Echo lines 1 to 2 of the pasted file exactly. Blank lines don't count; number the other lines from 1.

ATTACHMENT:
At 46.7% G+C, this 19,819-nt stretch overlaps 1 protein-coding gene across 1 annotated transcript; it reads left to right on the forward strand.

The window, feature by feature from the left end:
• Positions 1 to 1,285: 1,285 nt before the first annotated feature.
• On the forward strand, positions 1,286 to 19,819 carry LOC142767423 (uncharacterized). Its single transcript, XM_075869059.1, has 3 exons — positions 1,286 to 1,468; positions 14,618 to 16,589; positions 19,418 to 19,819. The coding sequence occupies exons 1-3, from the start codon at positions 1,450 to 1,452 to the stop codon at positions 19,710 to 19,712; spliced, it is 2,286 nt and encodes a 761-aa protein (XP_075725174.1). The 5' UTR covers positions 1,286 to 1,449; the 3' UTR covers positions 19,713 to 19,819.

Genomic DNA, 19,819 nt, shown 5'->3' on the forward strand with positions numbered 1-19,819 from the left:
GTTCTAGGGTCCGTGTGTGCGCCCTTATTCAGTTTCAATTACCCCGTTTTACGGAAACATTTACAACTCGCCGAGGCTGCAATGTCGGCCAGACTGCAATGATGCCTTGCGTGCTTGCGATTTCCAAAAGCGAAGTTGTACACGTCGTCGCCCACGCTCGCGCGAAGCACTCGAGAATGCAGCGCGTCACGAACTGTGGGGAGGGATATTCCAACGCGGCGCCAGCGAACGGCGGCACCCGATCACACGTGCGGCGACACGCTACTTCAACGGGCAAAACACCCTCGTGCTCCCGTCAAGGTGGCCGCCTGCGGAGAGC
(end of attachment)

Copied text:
At 46.7% G+C, this 19,819-nt stretch overlaps 1 protein-coding gene across 1 annotated transcript; it reads left to right on the forward strand.

The window, feature by feature from the left end: